Long-term committee looks ahead

Published 12:06 am Monday, March 27, 2006

By By Janet Little Cooper
The Escambia County Long-Term Committee was created in the aftermath of Hurricane Ivan as a means to offer assistance to eligible residents of Escambia County affected by Ivan. Last year, Sarah Atkeison, who had extensive Healthcare management experience, was hired as a coordinator for projects in Atmore.
"The committee was given a list of clients who needed further assistance from FEMA when they left the area," Atkeison said. "I have a list of 200 names of people who still need our help just from Hurricane Ivan. The committee itself has pretty much disbanded and United Way of Southwest Alabama funds my position and it is almost up. I don't know what is going to happen at that time."
The committee, which operates under the umbrella of the Escambia County Health Authority, is now trying to form a separate organization that will allow them to act on their own, according to Atkeison.
At the present time, First United Methodist Church in Atmore is the only church that is actively involved in the long-term recovery efforts.
"As far as the committee, we thought that we would be finished by this time," Dr. Doug Newton, pastor of First United Methodist Church in Atmore said. "These money do not have the money to fix their homes and we are offering them the grace of God through this ministry. But our church cannot do it alone. We are having difficulties getting the funds to pay for the expenses, such as electric and water and other office expenses."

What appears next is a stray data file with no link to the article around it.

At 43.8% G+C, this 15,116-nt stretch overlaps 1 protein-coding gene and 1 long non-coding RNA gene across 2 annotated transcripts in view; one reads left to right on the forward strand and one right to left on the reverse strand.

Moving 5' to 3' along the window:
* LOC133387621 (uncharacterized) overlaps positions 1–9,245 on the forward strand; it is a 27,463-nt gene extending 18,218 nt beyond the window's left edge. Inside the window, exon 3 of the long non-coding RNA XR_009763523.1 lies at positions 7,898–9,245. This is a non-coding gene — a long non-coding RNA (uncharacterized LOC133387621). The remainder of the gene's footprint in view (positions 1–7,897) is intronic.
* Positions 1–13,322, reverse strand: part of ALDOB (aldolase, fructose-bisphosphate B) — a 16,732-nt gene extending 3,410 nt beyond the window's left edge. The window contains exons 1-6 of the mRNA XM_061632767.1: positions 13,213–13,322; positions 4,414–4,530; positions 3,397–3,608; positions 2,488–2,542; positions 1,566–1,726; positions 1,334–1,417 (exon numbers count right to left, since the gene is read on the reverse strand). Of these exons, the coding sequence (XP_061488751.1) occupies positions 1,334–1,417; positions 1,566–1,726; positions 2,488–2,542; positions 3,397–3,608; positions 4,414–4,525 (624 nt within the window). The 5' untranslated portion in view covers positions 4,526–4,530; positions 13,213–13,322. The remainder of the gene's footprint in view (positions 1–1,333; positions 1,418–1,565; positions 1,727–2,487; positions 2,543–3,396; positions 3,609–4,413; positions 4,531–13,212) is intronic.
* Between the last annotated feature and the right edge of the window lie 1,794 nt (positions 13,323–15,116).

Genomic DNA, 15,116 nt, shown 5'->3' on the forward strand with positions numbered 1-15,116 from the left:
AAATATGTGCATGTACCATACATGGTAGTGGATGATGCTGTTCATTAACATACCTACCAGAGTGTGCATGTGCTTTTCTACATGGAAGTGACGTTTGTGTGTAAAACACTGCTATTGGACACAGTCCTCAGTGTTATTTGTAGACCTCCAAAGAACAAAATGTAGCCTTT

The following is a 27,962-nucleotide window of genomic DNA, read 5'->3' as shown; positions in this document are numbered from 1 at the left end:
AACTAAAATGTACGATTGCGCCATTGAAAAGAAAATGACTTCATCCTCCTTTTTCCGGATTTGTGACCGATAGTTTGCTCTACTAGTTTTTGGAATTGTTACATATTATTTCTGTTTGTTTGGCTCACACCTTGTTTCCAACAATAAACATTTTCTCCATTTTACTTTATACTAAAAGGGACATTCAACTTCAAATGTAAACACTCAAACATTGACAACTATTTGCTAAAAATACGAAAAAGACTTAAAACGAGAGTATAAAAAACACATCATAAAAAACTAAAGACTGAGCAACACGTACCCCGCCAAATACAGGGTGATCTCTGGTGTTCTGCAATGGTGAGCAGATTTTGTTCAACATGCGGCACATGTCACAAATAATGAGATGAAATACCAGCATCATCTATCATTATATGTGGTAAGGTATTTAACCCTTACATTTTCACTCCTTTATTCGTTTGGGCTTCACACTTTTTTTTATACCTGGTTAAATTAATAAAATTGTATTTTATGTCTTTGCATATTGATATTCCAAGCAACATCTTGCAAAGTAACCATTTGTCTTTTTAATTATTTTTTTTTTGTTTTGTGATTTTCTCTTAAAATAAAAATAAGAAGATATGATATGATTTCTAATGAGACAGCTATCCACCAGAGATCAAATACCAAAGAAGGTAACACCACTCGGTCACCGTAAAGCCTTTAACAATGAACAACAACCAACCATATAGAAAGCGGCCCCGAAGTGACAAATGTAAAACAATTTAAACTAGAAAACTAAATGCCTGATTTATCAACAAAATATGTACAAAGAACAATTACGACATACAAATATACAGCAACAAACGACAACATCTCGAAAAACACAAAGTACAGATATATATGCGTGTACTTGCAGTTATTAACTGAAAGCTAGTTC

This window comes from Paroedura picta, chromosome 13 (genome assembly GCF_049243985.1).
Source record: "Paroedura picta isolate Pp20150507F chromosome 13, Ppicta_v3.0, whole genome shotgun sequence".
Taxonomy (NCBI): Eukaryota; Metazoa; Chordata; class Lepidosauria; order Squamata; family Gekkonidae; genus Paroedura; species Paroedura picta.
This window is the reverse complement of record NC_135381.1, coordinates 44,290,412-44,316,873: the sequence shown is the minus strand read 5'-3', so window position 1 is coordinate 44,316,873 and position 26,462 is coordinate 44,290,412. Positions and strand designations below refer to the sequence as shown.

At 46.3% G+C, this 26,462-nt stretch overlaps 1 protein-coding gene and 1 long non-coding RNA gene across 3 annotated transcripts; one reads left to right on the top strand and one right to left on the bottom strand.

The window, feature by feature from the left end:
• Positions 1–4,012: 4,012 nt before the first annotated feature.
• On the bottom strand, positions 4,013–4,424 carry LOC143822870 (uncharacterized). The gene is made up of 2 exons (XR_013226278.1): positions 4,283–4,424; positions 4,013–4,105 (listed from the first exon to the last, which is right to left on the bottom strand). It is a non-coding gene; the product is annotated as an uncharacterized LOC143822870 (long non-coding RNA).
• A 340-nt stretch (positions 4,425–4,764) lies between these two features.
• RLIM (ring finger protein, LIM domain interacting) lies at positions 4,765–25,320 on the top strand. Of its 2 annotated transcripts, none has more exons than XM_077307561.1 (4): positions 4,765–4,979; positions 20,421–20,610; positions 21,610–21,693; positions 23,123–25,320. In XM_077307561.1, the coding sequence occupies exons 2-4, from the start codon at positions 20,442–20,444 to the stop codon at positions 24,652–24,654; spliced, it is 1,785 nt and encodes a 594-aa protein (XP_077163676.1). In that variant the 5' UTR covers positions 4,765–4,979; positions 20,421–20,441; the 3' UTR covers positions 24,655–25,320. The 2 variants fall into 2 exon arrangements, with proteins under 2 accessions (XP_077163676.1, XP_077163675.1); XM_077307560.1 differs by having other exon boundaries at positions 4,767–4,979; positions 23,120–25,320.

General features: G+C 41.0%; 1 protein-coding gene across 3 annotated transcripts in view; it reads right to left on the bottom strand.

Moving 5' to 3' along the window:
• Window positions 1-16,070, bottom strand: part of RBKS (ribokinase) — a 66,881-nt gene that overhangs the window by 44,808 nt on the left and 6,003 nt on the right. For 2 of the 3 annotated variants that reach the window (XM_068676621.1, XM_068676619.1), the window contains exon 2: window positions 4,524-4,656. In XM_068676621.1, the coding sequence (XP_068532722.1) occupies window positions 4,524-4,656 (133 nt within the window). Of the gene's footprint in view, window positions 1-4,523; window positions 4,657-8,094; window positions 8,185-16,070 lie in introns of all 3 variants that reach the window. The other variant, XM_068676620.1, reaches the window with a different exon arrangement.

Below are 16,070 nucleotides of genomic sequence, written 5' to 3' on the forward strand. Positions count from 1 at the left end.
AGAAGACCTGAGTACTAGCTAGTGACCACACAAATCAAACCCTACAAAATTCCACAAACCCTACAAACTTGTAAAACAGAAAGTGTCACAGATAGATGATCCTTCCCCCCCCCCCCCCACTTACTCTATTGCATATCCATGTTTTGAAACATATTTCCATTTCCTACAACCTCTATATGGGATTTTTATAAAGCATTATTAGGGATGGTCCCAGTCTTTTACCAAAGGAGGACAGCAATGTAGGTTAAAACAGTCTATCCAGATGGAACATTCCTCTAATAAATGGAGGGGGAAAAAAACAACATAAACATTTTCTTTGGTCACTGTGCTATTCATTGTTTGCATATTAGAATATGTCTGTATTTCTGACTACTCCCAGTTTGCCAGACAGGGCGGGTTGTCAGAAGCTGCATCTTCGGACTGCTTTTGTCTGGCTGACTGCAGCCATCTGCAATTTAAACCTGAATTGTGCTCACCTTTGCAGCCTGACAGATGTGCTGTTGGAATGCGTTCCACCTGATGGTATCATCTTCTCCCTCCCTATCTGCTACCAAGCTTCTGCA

According to Atkeison, the committee has enough money to buy the needed supplies and materials to repair the homes, but because the money was donated specifically for those items, it cannot be used for the other bills incurred by the office located in the Vickery house.
"We have received donations from many disaster relief agencies and private organizations and individuals," Atkeison said. "But we need money to operate on. The biggest part of the money is now coming from the Governor's disaster relief plan that is funded through the Department of Human Resources. That money is more flexible. We can pay rent for some one or buy a used mobile home with it."
Another problem the committee has is the lack of volunteers. Atkeison has had several teams to come in over the year, but not enough to fill the many work orders she has.
This past week she has been able to get a lot accomplished with the help of the Boca Raton school group and another group of five people from Grand Rapids, Mich.
They are from Riverside Christian Reformed Church in Michigan and have spent the week working alongside the Boca teenagers. This particular group wears a green shirt that is now known all around since the influx of increased disasters. They represent the three C's: Christian, caring and compassion.
Husband and wife teams, Al and Lois Dykema and Roger and Karen Koenes, accompanied by their 84-year-old former pastor, Rev. John Moes were astonished over the destruction they experienced as they rode through the coast.
"This is our first hurricane mission," Lois Dykema said. "We are just overwhelmed and can't imagine that so much damage remains 18 months after the fact. We have been touched this week."
The group of five came in travel trailers and has spent the week parked behind the Vickery house where the Boca teens are staying.
Atkeison is hopeful that the committees mission will be able to continue ministry to the many people affected by the hurricanes. However, she can't help but think about the needs increasing as we approach the start of what is being predicted as another above average hurricane season.
If you are interested in volunteering or contributing financially you can contact Sarah Atkeison at 368-5390.

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